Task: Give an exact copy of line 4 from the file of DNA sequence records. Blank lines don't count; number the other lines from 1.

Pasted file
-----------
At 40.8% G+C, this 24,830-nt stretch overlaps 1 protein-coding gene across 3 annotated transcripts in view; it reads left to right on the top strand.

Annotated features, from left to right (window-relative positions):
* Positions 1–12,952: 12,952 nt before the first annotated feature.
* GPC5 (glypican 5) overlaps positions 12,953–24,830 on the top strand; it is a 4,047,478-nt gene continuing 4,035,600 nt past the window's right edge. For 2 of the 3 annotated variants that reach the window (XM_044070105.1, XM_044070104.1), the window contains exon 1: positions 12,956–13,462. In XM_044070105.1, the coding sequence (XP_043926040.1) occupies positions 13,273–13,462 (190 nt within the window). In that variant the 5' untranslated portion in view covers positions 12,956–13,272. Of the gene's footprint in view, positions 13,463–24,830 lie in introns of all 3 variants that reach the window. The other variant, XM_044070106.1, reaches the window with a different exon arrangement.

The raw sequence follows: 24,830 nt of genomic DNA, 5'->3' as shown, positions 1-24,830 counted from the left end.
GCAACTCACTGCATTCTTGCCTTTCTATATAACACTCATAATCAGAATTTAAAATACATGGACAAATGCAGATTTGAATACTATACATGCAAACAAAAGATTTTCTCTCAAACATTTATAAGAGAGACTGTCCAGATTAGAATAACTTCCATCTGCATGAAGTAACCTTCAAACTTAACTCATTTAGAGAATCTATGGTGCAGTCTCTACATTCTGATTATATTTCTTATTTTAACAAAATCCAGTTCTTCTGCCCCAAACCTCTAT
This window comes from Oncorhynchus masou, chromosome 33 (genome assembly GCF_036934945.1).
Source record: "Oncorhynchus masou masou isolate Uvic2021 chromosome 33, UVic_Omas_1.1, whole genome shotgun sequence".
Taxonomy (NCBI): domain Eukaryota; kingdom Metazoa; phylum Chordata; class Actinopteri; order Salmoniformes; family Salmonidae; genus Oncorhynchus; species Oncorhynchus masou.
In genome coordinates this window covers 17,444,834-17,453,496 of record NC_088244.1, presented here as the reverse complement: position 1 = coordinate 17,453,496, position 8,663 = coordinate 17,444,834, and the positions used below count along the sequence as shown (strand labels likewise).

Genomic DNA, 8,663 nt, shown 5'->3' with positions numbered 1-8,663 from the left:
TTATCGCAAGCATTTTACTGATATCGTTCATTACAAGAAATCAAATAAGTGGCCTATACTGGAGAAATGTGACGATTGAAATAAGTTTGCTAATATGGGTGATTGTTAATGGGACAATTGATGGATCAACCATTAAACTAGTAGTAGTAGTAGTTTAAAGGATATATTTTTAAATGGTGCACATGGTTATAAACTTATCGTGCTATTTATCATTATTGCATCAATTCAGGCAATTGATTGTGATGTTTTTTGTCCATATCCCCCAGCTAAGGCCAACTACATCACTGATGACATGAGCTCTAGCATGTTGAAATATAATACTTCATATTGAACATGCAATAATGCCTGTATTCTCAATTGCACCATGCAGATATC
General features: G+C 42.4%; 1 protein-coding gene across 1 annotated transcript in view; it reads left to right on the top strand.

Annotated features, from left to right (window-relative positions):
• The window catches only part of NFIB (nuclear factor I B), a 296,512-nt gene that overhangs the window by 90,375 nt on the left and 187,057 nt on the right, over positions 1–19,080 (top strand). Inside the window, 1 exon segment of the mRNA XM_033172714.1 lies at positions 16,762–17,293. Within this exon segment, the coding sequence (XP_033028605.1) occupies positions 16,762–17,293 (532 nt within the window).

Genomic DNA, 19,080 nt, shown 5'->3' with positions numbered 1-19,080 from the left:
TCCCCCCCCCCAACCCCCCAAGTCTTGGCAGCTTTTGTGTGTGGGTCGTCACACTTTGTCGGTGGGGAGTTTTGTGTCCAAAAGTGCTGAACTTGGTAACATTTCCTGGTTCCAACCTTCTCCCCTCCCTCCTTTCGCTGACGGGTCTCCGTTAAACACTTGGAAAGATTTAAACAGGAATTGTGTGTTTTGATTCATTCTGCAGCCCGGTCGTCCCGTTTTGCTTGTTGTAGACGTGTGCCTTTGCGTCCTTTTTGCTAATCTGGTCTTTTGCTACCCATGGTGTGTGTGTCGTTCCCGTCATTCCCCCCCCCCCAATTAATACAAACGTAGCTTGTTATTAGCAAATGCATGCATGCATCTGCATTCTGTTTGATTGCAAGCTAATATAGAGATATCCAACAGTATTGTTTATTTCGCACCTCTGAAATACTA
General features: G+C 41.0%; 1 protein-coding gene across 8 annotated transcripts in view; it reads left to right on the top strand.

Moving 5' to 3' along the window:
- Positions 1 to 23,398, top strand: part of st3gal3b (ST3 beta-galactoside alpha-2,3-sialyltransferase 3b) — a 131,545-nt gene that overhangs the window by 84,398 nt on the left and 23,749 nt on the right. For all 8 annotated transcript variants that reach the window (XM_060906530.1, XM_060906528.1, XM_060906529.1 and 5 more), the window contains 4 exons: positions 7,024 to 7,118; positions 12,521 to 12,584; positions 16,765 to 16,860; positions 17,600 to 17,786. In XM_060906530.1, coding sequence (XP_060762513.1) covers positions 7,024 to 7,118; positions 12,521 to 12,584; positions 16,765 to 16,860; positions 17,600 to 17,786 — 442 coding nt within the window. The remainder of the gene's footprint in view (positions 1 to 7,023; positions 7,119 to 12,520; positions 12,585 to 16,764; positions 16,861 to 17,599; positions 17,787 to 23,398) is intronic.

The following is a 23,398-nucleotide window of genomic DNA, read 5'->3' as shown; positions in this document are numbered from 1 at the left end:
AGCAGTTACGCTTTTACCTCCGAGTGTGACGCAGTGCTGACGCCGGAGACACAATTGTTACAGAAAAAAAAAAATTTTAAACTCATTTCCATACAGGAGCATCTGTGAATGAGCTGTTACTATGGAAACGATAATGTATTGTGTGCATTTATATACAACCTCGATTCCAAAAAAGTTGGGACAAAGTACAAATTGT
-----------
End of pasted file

* GPC5 (glypican 5) overlaps positions 12,953–24,830 on the top strand; it is a 4,047,478-nt gene continuing 4,035,600 nt past the window's right edge. For 2 of the 3 annotated variants that reach the window (XM_044070105.1, XM_044070104.1), the window contains exon 1: positions 12,956–13,462. In XM_044070105.1, the coding sequence (XP_043926040.1) occupies positions 13,273–13,462 (190 nt within the window). In that variant the 5' untranslated portion in view covers positions 12,956–13,272. Of the gene's footprint in view, positions 13,463–24,830 lie in introns of all 3 variants that reach the window. The other variant, XM_044070106.1, reaches the window with a different exon arrangement.